Having said this, we apply two important caveats. First, we expect equity returns to moderate. Global equities are up nearly 200% since reaching a post Financial Crisis low in 2009, driven by economic recovery, monetary stimulus and a starting point of cheap valuations. However, it seems unlikely that these strong returns will be repeated over the next ten years. This is because the starting point is less attractive. Compared to 2009, debt levels are higher, valuations are higher, and monetary policy has started to tighten. Second, short term risks are elevated thanks to valuation bubbles in certain parts of the market at a time of heightened political risk.

The key to equity ownership is to ensure you are never in the position of being a forced seller when markets are weak – we help manage this risk for our clients via the tools of diversification and asset allocation.


Points of View: 2017

Despite heightened political risk, 2017 turned out to be a good year for equity markets. This was in large part thanks to accommodative monetary policy and a supportive economic environment of low inflation and steady growth. This week I will be looking at a couple of the key topics of the year.

In the UK, Theresa May has managed to cling on to power having unexpectedly lost her parliamentary majority in June’s General Election. Her authority however remains in doubt and this heightens the possibility that a resurgent Jeremy Corbyn will trigger a change of government and/or a shift towards policies that the market perceives as business-unfriendly and risky.

Central Bank policy also continued to greatly influence markets, as historically low interest rates and quantitative easing have pushed borrowing costs down and thereby promoted the further accumulation of debt. According to the Institute of International Finance (IIF), global debt levels continued to rise in 2017 and total global debt has reached a record high of $217 trillion (327% of global GDP) compared to $149 trillion in 2007 (276% of GDP).

In contrast to uncertainties discussed above, there has been ample evidence that global growth is now at its strongest since the Financial Crisis of 2008 and that a prolonged but muted recovery is at last turning into syncronised global growth. With this growth being neither too hot to cause excessive inflation, nor too cold to derail consumer spending and profit growth, investors are currently enjoying “Goldilocks” conditions, which has contributed to a strong year for equity markets.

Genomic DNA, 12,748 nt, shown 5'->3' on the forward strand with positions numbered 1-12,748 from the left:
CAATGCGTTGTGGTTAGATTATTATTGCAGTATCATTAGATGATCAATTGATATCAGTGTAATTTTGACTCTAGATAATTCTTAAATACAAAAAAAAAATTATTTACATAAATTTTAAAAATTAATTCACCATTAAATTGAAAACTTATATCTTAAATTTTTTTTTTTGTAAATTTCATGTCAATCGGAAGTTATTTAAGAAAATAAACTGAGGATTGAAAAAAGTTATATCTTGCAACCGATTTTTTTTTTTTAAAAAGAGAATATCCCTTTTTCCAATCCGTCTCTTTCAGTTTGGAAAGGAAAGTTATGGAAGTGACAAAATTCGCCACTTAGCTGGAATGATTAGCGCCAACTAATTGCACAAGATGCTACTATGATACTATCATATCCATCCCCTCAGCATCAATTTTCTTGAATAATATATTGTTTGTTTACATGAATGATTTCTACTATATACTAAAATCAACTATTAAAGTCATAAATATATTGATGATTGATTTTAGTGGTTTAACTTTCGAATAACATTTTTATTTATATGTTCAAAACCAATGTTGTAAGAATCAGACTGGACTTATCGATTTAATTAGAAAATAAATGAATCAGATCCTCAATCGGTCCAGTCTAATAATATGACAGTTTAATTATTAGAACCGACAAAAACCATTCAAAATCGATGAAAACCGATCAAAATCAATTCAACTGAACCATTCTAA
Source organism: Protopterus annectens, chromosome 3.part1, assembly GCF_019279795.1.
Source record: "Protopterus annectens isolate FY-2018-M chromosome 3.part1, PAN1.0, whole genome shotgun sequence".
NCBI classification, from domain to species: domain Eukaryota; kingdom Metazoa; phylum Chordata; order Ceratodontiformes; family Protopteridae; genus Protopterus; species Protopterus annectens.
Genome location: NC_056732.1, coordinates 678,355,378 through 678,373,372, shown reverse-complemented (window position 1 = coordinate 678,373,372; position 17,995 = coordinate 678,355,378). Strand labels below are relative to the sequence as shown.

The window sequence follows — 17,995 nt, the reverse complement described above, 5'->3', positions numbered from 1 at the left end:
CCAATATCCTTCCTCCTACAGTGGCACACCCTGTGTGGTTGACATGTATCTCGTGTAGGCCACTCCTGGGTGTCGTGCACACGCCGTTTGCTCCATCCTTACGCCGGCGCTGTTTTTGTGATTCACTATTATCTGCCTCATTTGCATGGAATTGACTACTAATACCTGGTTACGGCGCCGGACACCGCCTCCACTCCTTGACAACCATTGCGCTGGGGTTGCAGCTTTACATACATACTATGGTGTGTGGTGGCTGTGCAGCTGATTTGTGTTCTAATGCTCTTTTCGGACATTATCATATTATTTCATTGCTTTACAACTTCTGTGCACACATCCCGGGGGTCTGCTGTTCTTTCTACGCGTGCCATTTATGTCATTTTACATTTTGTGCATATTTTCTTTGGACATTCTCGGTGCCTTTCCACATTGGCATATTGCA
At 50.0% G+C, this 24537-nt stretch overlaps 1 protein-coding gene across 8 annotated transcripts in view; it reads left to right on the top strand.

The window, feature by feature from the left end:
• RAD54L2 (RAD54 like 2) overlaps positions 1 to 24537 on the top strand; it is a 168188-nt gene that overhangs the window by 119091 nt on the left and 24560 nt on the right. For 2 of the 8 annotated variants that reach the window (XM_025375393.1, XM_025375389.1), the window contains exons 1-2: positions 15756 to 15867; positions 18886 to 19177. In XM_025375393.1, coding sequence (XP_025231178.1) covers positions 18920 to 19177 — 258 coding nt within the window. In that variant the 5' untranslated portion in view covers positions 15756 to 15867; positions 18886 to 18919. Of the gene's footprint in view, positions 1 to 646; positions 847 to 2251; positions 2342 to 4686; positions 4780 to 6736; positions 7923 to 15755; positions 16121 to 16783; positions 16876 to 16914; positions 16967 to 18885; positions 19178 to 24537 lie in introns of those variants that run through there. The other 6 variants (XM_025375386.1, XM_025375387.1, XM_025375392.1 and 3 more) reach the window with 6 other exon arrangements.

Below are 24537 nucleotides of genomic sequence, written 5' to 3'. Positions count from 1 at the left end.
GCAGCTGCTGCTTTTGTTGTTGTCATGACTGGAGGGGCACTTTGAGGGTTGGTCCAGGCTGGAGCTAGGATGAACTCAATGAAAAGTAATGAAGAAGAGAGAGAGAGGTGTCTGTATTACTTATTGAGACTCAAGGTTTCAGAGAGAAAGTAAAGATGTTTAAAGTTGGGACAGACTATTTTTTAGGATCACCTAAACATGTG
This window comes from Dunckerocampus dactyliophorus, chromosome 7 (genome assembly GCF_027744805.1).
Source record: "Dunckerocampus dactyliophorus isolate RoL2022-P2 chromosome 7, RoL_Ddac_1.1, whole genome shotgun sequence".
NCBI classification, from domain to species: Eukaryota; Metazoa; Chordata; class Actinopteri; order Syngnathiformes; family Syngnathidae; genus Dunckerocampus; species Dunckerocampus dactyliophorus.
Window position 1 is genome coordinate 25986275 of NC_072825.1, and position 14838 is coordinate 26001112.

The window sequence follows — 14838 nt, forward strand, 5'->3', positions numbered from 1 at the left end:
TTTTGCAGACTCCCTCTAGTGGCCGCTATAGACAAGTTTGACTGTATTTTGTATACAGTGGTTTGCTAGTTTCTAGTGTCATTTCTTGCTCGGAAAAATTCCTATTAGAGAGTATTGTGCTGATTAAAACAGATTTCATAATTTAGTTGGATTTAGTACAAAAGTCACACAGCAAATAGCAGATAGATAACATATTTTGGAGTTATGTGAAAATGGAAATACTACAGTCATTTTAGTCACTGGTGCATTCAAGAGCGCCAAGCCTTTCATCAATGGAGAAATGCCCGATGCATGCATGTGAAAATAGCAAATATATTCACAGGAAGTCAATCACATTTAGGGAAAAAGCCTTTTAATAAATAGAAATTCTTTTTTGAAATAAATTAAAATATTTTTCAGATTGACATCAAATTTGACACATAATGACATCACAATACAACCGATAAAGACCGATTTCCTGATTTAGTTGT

Points of View: Bitcoins

At the moment investor news is flooded by the Bitcoin phenomenon.  Bitcoins were the first decentralised digital currency, which were created in 2009 following concerns for the global banking system after the financial crisis.  The price of bitcoins took nearly 5 years to break through $1000 but has recently exploded in value and now fluctuates by $1000 in a matter of hours.

Bitcoins are essentially a string of computer code.  They cannot be printed by a central bank and are instead “mined” by computers solving a complex mathematical problem that unlocks its security.  Every 10 minutes the miner who solves the problem is rewarded with 12.5 bitcoins.  The number of bitcoins rewarded started at 50 and halves approximately every 4 years, up to around 2140 when the last bitcoin will be mined.  This means there is a limit of 21m bitcoins that can exist.  Transactions in bitcoins are only confirmed at these 10 minute mining occurrences.  The transaction history of a bitcoin is known as the blockchain and confirms the current owner of a bitcoin.

So should we consider bitcoins as an investment?  For us, an investment has to be based on certain fundamentals such as its ability to generate an income – without this one cannot calculate an intrinsic value.  On this basis we do not consider bitcoins to be an investment. Indeed, the incremental buyer of bitcoins now seems to be motivated by the fear of missing out and desire to make a quick gain, rather than concerns about the financial system and traditional currencies.  This has all the hallmarks of speculation, not investment.